What I Learned After Losing 44lbs

The first time I decided to lose weight, as explained in my post “Why Being a Holistic Nutritionist Isn’t for Me” , I went totally gung-ho and ate only as much as I worked out. Then I upped it a mere 1.5x, lost 40lbs in 3-4 months, and got down to a weight in which I need to be hospitalized for. I could chalk it up to being 16 and stupid, inexperienced, or genetically predisposed to an eating disorder, but I’m going to simply leave it as it was: something that went much, much too far.

There is positive determination, and there is negative determination. That was certainly negative.

However, this does not mean all weight-loss journeys are negative. The second time around certainly started as one, but that’s simply because mental illness was still there. Mental illness and then some.

Why did I gain weight again? I got depressed. Not only that, but I discovered I had an auto-immune thyroid. Sleeping a lot is generally semi-normal for me, but sleeping 17 hours a day to function is totally not normal. So I went to a doctor and found out my TSH (Thyroid-Stimulating Hormone, naturally occurring in the body) was elevated. They started me out on 50mcg of Synthroid and everything was supposed to be okay. It wasn’t. I didn’t feel any different whatsoever. Then I wanted something more ‘natural’ and started Erfa. Things changed, but in the absolute wrong direction. My TSH swung from 5.5 to 0.3 in a little over a year. I went from hypothyroidism to hyperthyroidism. Instead of sleeping a lot, I was anxious all the time and could not sleep whatsoever. Instead of being sluggish and depressed, I was constantly moving and could not stop thinking. It was just as bad as the other side of the spectrum, except instead of feeling lifeless, I was feeling ‘cracked out’.

Then my doctor and I made the decision to stop all my thyroid medication and oddly enough, it sorted itself out. (A word to the wise: I do NOT recommend you stop or tweak your medication all by yourself if you have something wrong with your thyroid, as it can have dangerous results). This phenomenon surprisingly happens in about 30 – 70% of patients, depending on the severity. My thyroid is still auto-immune, as the antibodies often still remain, needing to be periodically measured throughout the rest of my life.

Unfortunately (or fortunately, being the only thing I had to worry about — as I was twice suspected for hyperparathyroidism as well, which often requires surgery), during the entire fiasco, I managed to gain about 40lbs, and was too distracted to do anything about it until everything was sorted out. Not only was I getting blood tests every 2-3 months, but I was also working full-time, doing college, and had moved 500km shortly after I was diagnosed.

When I finally decided to do something about it, a year and a half after my original diagnosis, it was like taking my training wheels off.

Here are some things I learned during the process:

90% of the time, the only person stopping you from doing anything is yourself. That’s right. I have read a lot of forum posts and websites where people lament that because they have thyroid problems, the weight won’t come off, and it never will. Many of these posters end up simply giving up after such a conclusion. This saddens me. In fact, I believe it delayed my decision to lose weight. But then I decided to try anyway. At first I went about it completely wrong (not tracking my food at all, just going to the gym 3x a week without a specific plan in mind), but ended up losing 8lbs the first couple months anyway. This kick-started a whole lifestyle change and the realization that no, it wasn’t impossible, and I needn’t make excuses for myself based on either worse cases than mine, or people who wanted to make excuses for themselves (note: I’m not saying a medical condition is an excuse, but in most cases, it is controllable; I’ve been there. In others, it isn’t. That’s when you go to your doctor).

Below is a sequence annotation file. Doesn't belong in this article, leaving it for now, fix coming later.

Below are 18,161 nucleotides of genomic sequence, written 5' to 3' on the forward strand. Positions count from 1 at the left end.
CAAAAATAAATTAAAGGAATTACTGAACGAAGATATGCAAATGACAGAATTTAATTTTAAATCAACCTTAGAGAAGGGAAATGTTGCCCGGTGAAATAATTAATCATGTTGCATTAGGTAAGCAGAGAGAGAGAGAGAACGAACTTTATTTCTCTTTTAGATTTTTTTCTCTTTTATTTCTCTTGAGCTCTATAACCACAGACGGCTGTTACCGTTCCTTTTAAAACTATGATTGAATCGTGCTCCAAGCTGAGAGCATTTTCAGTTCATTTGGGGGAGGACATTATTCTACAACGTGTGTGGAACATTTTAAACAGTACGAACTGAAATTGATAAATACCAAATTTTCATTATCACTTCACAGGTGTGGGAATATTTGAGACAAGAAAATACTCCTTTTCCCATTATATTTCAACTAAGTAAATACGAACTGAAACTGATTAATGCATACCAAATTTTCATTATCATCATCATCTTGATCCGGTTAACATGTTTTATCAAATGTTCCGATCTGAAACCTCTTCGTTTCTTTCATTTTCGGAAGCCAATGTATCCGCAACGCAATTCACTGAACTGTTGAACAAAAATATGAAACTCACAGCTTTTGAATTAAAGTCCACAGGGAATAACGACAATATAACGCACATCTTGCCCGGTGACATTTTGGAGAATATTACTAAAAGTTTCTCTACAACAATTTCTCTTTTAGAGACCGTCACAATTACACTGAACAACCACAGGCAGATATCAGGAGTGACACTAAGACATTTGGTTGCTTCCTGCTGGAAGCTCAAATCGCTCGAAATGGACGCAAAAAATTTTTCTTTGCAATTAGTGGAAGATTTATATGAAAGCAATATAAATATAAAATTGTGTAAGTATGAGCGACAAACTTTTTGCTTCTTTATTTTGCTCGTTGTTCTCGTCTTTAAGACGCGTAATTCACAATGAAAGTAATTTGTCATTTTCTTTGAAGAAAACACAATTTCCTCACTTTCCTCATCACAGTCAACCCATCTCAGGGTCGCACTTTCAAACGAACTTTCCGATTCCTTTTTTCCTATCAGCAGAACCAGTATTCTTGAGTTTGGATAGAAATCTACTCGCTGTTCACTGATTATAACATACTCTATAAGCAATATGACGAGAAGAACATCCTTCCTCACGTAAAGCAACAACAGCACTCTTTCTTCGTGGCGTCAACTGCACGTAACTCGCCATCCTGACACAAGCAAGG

It doesn’t fix everything. A lot of people have a vision in their mind of themselves becoming skinny and suddenly popular. Or that fitting into anything they want will suddenly fix every problem they have. Sorry to be a bubble buster, but that’s not going to happen. I still have days where I am absolutely overwhelmed and burdened by the pressure of my homework, chores, errands, and living arrangements. I still have wide shoulders (always have, always will) and a larger bust (spoiler alert: weight loss will shrink your proportions, not completely change them), so I will probably never look good in most sleeveless or strapless things. I never have anyway. That’s life.

It’s not a test. You don’t need a 100% grade. When you start to diet, you look at the future with agony. Endless months  of eating less than you’re used to, exercising, being exhausted and slaving over your body, measuring, counting, etc. In reality, it really isn’t like that. Yes, some people may take things way too seriously and not even have cake for their best friend’s or spouse’s birthday (or even their own birthday), but that’s totally not necessary. Heck, I recently took an entire week off of dieting, just for the heck of it (and yes, there was cake !), and immediately went back on track. Was there any downsides to that? Maybe I delayed my ‘goal’ by a week (I don’t even have a concrete goal anymore; more on that later), but I didn’t gain any weight, go on a binging trainwreck, or anything of the sort. So yes, you can have a cheat day or even a break without negative consequences if you go about it properly (such as not treating it like an eating contest). I know the “it’s a lifestyle, not a diet” thing is completely overused, but it’s true. You’re not being graded on it, so “good enough” is absolutely fine in most cases (as long as you’re not prepping for cardiac surgery or anything), if you’re still getting progress.